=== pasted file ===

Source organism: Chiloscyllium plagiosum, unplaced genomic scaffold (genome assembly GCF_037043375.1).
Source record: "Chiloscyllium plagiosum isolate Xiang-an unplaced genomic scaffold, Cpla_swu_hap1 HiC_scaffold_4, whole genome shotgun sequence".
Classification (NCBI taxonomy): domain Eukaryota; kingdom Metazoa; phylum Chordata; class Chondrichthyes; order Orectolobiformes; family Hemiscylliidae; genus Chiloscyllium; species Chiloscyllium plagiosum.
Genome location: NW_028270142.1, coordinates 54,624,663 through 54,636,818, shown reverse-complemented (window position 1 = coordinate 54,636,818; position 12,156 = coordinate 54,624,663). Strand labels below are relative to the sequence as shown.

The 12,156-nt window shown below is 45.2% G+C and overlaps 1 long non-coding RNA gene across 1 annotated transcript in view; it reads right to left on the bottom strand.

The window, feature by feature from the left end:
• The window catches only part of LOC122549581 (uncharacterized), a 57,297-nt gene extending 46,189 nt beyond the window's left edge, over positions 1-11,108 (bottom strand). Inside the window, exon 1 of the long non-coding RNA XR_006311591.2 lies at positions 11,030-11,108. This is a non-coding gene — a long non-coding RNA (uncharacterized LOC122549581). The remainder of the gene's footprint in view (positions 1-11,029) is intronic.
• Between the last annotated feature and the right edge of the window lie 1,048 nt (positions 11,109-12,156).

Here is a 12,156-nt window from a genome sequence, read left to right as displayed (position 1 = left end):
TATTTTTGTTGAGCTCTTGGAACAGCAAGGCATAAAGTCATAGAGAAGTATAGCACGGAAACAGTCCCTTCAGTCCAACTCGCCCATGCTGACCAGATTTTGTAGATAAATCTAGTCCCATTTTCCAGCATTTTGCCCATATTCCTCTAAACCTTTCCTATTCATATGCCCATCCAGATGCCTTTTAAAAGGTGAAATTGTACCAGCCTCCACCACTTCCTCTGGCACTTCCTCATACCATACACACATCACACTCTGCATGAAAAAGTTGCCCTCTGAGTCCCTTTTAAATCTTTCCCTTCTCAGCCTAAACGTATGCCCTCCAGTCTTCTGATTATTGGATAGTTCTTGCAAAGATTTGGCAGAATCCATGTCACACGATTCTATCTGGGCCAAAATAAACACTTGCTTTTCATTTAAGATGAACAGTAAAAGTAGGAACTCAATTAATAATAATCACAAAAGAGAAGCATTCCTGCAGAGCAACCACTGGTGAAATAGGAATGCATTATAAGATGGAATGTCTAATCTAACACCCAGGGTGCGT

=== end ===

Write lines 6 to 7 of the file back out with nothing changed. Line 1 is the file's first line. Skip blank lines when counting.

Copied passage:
The window, feature by feature from the left end:
• The window catches only part of LOC122549581 (uncharacterized), a 57,297-nt gene extending 46,189 nt beyond the window's left edge, over positions 1-11,108 (bottom strand). Inside the window, exon 1 of the long non-coding RNA XR_006311591.2 lies at positions 11,030-11,108. This is a non-coding gene — a long non-coding RNA (uncharacterized LOC122549581). The remainder of the gene's footprint in view (positions 1-11,029) is intronic.